The Poodle Casts a Dubious Glance on Trump Indictment
Where Is the Deep State When You Really Need Them?
HUSH HUSH, SWEET STORMY: Eventually, all roads lead to Santa Barbara. This is not a statement of statistical probability. It’s a codified law of physics, right up there with inertia, entropy, and gravity. Just ask the Physics Department out at UCSB. In this week’s criminal indictment against Donald Trump — dangerously dubious, in my estimation — the local hook is pretty immediate.
Until April 2019, Michael Avenatti, the trash-talking TV-show attorney hired by porn courtesan Stormy Daniels during the hush-money scandal, parked his $4.5 million private plane, bought by stealing clients’ money, at the Santa Barbara Airport, where federal agents confiscated the jet. Late last year, Avenatti — once warmly regarded by all right-thinking, Trump-hating MSNBC watchers for his anti-Trump tirades — got sent away for 14 years. Had Avenatti milked a cow as ruthlessly as he did his customers, he could have been prosecuted for animal abuse, too.
The point here is that the enemy of your enemy is not necessarily your friend.
Then there’s the complaint filed with the Santa Barbara Sheriff’s Office in December 2018 against Stormy Daniels’s husband, Glendon Crain, for sending a threatening and homophobic note to two of Stormy Daniels’s “gay dads” who live in the Santa Ynez Valley. They had helped Daniels set up an online marketing portal to peddle her line of merch, and Crain purported to believe these two had bilked Daniels — and, by extension, Crain himself and the couple’s daughter — out of $25,000 from T-shirt sales.
The T-shirt in question depicted an almost-naked Daniels in an enticing pose for those in the proctological community with the words “Don’t Make Me Spank You” emblazoned across the top. This refers to Daniels’s allegation that she had spanked the then-TV celebrity Trump with a rolled-up copy of Forbes magazine during the assignation about which she was later paid $130,000 to shut up.
Among my many disappointments with the 34-count indictment against Trump is the utter lack of light it sheds on whether Trump’s face — as has been alleged — graced the Forbes cover in question. The self-love possibilities here are staggering — Trump’s face fused to his own ass in a percussive combustion of connubial bliss!
Daniels’s relationship with Avenatti got pretty stormy, too; she would eventually accuse him of ripping her off. “Bilking,” I think the word was. The “gay dads” thought this ungrateful on Daniels’s part, given all he had done for her; they said as much in media reports. Out of this, the Santa Ynez Valley got another 15 minutes of fame.
As for the indictment itself, it underwhelms in the extreme. I’m certain that Trump did everything alleged, but as a matter of law, falsifying business records to perpetuate a conspiracy to violate campaign finance reporting law — seems like a glass jaw waiting to get punched. I had to squint to understand the multi-pronged geometry of the legal argument. Even then, it seemed a bit technical. As has been noted elsewhere, this will be the first time such a legal theory has been prosecuted, making it what the experts like to call “untested.” Also grand juries are notoriously fungible things in the hands of even an average prosecutor. As one New York judge famously opined, any decent prosecutor can get a grand jury to indict a ham sandwich. (That judge was himself subsequently indicted for sending sick and creepy angry letters — a condom was enclosed in one — to the teenage daughter of a woman who’d abruptly ended the affair they’d been having.)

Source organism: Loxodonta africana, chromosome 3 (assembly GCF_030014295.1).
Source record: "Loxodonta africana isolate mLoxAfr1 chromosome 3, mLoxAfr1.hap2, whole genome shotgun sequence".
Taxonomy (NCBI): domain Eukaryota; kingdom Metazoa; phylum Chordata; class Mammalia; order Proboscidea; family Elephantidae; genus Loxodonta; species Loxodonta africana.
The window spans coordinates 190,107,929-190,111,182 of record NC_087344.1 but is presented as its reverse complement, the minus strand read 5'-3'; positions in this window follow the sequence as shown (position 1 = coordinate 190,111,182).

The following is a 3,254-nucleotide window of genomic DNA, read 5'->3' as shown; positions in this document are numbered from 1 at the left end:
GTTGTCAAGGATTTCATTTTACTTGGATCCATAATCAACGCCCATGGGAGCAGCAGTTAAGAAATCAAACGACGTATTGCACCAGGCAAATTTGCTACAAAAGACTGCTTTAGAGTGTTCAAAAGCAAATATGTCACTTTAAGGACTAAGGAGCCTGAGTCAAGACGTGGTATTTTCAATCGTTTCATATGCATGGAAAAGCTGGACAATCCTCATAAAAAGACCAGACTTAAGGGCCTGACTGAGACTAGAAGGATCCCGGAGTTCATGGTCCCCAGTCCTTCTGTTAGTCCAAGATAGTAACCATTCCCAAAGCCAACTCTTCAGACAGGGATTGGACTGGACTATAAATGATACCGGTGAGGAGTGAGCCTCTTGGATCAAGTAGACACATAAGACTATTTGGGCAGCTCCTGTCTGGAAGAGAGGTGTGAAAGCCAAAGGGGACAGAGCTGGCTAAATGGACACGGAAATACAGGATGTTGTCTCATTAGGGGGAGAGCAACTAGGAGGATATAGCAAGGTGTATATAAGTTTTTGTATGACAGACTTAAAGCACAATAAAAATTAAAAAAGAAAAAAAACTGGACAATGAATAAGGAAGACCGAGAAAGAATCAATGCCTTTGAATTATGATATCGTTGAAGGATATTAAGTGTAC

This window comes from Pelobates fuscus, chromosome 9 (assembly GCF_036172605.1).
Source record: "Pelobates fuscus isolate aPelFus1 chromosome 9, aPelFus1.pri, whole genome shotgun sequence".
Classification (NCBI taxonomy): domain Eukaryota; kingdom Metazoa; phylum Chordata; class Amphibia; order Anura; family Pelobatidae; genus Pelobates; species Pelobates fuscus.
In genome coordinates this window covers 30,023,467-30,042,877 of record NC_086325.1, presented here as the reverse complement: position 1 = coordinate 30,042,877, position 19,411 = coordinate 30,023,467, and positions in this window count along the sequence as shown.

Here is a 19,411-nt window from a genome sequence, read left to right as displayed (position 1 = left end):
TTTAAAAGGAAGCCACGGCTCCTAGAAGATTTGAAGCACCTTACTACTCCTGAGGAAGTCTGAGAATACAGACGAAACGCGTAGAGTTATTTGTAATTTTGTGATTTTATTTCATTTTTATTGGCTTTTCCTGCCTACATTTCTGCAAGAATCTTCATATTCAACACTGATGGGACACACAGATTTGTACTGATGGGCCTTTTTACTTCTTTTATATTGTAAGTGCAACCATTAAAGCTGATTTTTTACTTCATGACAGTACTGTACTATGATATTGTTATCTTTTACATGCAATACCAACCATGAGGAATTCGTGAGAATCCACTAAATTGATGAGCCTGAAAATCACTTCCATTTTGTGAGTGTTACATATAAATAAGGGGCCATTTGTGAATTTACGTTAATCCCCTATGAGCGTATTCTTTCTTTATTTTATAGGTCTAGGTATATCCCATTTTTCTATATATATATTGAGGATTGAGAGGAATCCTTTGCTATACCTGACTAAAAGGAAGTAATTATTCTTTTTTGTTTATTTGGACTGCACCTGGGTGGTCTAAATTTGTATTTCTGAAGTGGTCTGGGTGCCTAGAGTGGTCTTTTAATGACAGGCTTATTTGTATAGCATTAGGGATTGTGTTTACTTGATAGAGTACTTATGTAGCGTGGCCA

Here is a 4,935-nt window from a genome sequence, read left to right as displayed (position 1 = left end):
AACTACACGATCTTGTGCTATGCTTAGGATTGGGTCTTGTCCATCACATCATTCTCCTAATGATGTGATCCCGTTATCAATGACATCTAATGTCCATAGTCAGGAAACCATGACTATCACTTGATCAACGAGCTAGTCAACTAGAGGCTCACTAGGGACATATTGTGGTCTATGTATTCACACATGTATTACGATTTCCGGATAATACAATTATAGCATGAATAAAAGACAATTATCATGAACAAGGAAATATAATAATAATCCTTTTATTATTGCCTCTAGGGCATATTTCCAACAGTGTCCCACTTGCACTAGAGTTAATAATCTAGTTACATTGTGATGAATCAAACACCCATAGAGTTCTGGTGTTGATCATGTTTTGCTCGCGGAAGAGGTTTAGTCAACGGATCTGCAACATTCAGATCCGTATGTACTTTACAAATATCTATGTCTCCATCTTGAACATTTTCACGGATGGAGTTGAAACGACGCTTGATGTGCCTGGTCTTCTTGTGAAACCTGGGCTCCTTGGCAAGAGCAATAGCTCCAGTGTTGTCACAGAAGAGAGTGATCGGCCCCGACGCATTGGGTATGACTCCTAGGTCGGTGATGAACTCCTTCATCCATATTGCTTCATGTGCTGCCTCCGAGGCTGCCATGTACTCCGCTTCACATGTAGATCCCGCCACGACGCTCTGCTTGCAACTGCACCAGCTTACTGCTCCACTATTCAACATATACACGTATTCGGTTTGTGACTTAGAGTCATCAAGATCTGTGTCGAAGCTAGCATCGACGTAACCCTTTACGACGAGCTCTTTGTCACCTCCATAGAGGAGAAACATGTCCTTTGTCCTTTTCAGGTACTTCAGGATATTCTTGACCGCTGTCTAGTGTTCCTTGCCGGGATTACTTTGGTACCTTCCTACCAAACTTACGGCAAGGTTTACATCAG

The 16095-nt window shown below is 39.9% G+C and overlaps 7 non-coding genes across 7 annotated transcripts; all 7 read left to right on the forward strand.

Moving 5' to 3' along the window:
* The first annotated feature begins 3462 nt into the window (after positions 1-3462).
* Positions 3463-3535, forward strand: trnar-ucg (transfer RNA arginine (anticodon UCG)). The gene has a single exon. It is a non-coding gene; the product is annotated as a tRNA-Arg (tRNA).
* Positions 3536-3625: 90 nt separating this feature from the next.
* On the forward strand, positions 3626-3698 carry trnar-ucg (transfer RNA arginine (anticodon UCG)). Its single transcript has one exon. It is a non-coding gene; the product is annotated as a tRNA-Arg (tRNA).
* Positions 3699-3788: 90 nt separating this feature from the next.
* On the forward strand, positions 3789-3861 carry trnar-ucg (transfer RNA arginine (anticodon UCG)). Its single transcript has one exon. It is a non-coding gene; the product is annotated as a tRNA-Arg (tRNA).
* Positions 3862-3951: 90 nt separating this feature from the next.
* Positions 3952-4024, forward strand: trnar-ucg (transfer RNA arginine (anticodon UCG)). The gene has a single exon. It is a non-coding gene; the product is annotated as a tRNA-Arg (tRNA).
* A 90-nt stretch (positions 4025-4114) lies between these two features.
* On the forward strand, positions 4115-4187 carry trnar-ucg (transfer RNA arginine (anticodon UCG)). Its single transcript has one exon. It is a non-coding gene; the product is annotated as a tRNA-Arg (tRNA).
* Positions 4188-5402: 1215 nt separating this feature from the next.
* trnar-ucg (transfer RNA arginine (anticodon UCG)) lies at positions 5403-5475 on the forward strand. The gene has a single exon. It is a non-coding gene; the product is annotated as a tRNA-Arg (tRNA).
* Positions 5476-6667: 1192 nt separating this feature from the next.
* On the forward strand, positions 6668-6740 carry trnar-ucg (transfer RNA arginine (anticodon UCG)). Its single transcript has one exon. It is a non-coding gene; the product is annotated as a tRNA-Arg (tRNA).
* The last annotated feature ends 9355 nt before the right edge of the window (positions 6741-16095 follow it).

Trump may be as close to a ham sandwich as any prosecutor could find, but grand jury indictments need not be unanimous — a simple majority will suffice. Real juries, by stark contrast, have to be unanimous to return a felony conviction. In a real trial, all you need is one juror to say — as Trump reportedly has — that the real reason for the cover-up was to keep his wife Melania from finding out about his Stormy Daniels moment.
Consistency, I know, is the hobgoblin of little minds, but I remember the horror and outrage I vented during the impeachment of former President Bill Clinton not so long ago because he lied about a sexual relationship he had with a 22-year-old intern. In fact, we all did. I’m not sure what moral code says you can’t impeach a president for lying under oath about a surreptitious blow job in the Oval Office, but that’s the one we cited. It was in this context that Hillary Clinton concluded there was “a vast right-wing conspiracy” out to get the Clintons.
Guess what? She was right. But so too are MAGA-heads and Trump supporters who regard this indictment as politically motivated.
Of course it is.
My real frustration here is with the Deep State. Where are they when you need them? And if you’re going to trigger World War III — as these charges certainly will — why go into battle armed with only a water pistol? Why not wait for a real bazooka of a case, such as the indictment looming over Trump’s role fomenting the attack on the Capitol, in which people actually died and about 120 police officers were injured? Or why not wait to indict Trump for pressuring Georgia’s election czar to “find 112,000 votes” to reverse the state’s election results? These are obvious offenses. They also have the capacity to outrage people in the middle spectrums of America’s ever-inflamed cultural schisms. Like it or not, these people are our neighbors.
By contrast, the underlying offenses in these other cases are immediately obvious. No squinting is necessary.
The enemy of your enemy is not necessarily your friend.